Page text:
Asheville’s first public art piece, uprooted two years ago, may wind up close to where it started if Asheville’s Public Art Board has its way.
The Energy Loop sculpture, a wavy chunk of steel unveiled along College Street between City/County Plaza and Pack Square in 1983, should be placed in a grassy area in the new Pack Square Park that’s near the sculpture’s original home, the board decided in its afternoon meeting Tuesday. The decision will go as a recommendation to Asheville City Council, which will make the final call on the sculpture’s eventual home.
“It’s the only viable location we can find at this point,” said board member Bill Fishburne.
The loop was removed from its home for repairs and to make way for construction of the new Pack Square Park. The Pack Square Conservancy is overseeing the park’s construction and has been working with the art board to find a location for artist Dirk Cruser’s abstract piece, which caused a stir when it was introduced 25 years ago.
But there’s been no decision as both sides have gone back and forth about the loop.
The conservancy identified four possible locations, but none have been suitable, art board members said. Proposed sites in front of the entrance to Pack Place and near the planned Veterans Memorial closer to the Buncombe County Courthouse are too small, they argued. A proposed location near an old magnolia tree is on land at the heart of a legal battle between county officials and developer Stewart Coleman. And a site on the so-called “grassy knoll” near the Biltmore Building won’t work because of an underground parking garage there. The sculpture would be too heavy, and there wouldn’t be enough room between the bottom of the sculpture and the top of the underground garage for a drainage system, board members said.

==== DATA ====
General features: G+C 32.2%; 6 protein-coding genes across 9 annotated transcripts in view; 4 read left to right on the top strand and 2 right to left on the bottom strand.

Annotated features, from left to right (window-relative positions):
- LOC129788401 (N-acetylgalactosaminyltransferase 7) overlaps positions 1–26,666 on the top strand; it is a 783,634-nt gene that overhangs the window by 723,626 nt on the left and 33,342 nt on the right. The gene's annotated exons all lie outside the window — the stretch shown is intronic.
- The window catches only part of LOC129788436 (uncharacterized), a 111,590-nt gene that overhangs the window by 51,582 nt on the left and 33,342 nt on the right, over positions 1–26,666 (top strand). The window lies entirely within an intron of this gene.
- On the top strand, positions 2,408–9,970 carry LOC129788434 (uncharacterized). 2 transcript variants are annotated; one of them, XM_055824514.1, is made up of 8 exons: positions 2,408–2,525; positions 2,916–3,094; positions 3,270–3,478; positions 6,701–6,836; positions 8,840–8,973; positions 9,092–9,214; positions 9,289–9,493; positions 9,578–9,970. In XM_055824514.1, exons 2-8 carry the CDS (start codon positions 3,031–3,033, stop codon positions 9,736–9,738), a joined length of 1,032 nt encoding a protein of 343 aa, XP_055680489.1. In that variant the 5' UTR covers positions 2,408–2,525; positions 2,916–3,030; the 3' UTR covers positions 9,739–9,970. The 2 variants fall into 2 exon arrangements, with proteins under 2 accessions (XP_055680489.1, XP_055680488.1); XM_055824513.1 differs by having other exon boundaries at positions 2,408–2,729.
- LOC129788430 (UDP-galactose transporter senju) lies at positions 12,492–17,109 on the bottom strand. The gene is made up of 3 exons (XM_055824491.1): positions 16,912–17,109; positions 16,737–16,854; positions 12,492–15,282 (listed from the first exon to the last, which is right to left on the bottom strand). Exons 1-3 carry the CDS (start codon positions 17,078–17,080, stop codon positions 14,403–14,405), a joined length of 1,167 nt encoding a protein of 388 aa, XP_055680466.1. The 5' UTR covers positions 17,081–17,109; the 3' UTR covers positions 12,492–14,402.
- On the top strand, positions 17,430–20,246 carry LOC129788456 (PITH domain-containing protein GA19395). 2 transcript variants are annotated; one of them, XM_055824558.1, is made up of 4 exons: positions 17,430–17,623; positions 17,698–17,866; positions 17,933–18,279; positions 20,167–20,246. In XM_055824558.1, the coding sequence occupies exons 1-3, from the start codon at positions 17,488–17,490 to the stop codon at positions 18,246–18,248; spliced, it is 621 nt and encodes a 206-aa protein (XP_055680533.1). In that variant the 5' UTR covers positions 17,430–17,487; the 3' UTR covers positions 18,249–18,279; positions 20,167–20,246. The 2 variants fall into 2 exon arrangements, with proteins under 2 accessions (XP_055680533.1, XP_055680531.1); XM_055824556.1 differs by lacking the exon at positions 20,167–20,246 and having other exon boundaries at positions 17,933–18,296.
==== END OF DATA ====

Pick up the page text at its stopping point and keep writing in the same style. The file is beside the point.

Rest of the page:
Looking at Pack Square Park maps on Tuesday, the art board picked out a spot marked for a tree near the Energy Loop’s original site and said the sculpture should be planted there instead. The location would be open for plenty of sun and lots of room for children, who in the past have enjoyed climbing and sliding along the loop’s curves, board members said.
— Jason Sandford, multimedia editor